Would it be possible that someone having a working knowledge in these matters (ideally, someone who has much experience being a referee in composition competitions) to give an overview, to a person having next to no technical knowledge in musical theory (but having much technical knowledge in another highly formalized field), and who is not afraid of unfamiliar technicalities (rather would appreciate very technical answers)

how, in modern composition competitions, the referees typically work?

I recognize that probably there isn't anything like 'the typical referee', but it seems to me that there should be thousands of people in the world who routinely have to judge new submissions to composition competitions.

Some more detailed questions:

  1. Is there a usual 'routine' for the refereeing?
  2. What are the criteria for quick rejections of obviously unsuitable entries?
  3. What comes after the very first stage? A plagiarism check perhaps? If so, how is this done in music?
  4. Is there a clear distinction between 'formal correctness' and 'aesthetic evaluation'?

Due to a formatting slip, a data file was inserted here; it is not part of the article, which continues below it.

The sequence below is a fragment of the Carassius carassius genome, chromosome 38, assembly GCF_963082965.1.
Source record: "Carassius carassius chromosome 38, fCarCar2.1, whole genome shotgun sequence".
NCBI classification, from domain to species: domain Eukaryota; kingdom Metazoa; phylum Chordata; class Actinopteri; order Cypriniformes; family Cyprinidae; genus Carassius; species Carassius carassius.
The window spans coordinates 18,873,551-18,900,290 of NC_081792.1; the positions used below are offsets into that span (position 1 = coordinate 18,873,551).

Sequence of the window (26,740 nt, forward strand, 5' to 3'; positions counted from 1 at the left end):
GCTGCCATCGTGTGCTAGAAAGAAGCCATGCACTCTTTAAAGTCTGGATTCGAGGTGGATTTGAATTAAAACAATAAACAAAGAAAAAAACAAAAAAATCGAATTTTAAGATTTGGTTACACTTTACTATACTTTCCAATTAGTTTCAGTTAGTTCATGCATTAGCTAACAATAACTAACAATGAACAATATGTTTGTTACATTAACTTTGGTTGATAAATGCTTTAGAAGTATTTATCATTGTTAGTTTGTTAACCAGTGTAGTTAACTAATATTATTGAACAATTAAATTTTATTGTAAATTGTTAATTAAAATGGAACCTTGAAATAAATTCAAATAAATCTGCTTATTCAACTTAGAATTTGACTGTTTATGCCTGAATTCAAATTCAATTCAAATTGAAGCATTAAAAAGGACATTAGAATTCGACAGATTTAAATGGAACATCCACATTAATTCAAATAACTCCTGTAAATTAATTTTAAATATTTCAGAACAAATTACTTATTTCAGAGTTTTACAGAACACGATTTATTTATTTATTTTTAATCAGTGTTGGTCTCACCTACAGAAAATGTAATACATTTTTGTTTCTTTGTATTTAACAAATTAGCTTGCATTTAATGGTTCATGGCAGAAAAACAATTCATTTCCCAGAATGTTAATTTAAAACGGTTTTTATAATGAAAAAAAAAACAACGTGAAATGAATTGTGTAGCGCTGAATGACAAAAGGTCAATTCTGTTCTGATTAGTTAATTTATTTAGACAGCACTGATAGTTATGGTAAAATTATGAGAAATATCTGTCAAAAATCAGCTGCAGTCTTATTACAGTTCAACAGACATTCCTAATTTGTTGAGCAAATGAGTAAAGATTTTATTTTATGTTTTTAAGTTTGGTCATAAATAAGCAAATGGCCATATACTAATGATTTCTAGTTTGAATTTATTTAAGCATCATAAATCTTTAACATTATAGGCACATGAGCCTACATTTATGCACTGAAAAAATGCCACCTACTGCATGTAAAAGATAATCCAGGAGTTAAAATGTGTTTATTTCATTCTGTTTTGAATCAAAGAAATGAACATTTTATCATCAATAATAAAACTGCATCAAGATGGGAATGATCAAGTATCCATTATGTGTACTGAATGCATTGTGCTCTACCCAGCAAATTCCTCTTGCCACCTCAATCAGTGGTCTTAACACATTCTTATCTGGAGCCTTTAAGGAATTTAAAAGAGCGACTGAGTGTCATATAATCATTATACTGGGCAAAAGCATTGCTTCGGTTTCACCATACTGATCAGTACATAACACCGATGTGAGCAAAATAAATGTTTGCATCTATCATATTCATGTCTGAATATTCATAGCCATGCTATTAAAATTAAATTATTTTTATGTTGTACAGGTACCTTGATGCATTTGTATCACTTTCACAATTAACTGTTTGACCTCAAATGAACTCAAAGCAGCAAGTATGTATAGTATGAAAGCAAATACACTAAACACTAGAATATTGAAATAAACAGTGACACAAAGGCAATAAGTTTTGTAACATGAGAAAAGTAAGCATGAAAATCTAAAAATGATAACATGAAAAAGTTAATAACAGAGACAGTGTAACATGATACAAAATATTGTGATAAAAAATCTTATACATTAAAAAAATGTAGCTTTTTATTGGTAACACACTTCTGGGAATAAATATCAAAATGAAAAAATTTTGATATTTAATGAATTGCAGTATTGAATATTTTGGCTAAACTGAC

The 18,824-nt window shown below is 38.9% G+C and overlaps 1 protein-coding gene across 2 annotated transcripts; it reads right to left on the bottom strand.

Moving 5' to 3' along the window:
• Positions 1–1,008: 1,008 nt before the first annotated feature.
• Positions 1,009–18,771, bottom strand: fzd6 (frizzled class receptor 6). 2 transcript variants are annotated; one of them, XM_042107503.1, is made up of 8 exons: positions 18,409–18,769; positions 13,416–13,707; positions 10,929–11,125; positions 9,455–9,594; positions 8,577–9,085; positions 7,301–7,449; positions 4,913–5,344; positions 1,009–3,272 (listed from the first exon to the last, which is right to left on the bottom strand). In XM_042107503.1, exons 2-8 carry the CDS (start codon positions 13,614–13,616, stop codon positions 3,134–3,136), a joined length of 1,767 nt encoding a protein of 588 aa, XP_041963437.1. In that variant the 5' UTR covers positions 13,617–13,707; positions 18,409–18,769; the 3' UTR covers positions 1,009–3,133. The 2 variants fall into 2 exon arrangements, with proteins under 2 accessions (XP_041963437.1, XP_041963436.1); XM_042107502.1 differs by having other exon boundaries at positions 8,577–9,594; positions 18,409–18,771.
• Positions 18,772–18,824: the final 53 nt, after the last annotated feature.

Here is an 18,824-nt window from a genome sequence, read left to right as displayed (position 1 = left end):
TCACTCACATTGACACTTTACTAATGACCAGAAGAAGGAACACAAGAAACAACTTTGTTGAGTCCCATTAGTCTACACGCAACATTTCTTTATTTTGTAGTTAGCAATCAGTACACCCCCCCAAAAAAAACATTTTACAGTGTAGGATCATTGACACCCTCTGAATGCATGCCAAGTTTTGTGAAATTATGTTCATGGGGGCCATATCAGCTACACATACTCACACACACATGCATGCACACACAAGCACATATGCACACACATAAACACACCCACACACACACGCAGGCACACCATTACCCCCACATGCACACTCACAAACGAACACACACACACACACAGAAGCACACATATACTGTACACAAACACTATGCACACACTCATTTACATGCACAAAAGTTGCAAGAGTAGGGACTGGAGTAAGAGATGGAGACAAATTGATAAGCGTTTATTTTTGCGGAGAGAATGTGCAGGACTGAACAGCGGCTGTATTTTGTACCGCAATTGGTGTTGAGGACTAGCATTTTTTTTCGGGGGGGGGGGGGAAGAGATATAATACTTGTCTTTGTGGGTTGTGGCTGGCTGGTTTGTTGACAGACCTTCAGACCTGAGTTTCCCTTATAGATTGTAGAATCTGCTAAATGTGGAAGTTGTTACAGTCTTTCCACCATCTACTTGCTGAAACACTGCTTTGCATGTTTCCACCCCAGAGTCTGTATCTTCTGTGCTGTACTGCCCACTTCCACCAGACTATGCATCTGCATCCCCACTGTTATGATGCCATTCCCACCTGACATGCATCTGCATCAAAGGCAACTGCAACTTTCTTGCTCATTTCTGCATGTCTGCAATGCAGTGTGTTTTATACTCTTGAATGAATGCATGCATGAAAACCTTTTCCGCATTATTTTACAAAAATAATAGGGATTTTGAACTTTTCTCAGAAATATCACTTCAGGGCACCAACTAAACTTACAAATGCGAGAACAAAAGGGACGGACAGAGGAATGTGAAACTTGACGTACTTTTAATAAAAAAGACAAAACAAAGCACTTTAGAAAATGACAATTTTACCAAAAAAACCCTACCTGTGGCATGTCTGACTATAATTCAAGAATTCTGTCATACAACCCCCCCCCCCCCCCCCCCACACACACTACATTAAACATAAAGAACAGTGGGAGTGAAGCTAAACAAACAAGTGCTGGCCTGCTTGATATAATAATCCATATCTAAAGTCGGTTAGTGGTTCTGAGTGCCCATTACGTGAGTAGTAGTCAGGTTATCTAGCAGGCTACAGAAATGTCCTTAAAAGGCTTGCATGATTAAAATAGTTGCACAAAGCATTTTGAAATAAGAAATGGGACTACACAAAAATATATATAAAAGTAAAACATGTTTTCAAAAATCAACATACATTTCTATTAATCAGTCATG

5. Is there a discussion of the 'plagiarism' and 'formal correctness' parts possibly being automated in the near future?

I do not restrict the question to any named 'style' of music; I understand that there are such competitions within several musical traditions, and would particularly appreciate descriptions of the refereeing practice in several rather unrelated traditions. I also recognize that this question probably reads very naive to anyone professionally involved in this. My profession is another, though it is one where refereeing is part of the professional duties.

1 Answer 1


This is not a full answer, but it will help you nevertheless. The music university of Vienna holds the "Mauricio Kagel Kompositionswettbewerb" every few years.


In this competation the judges are discussing in public and are recorded. The videos can be found over the same webpage. Watching the discussions gives a good insight how they come to their conclusions. But as far as I remember, the discussions are in German.

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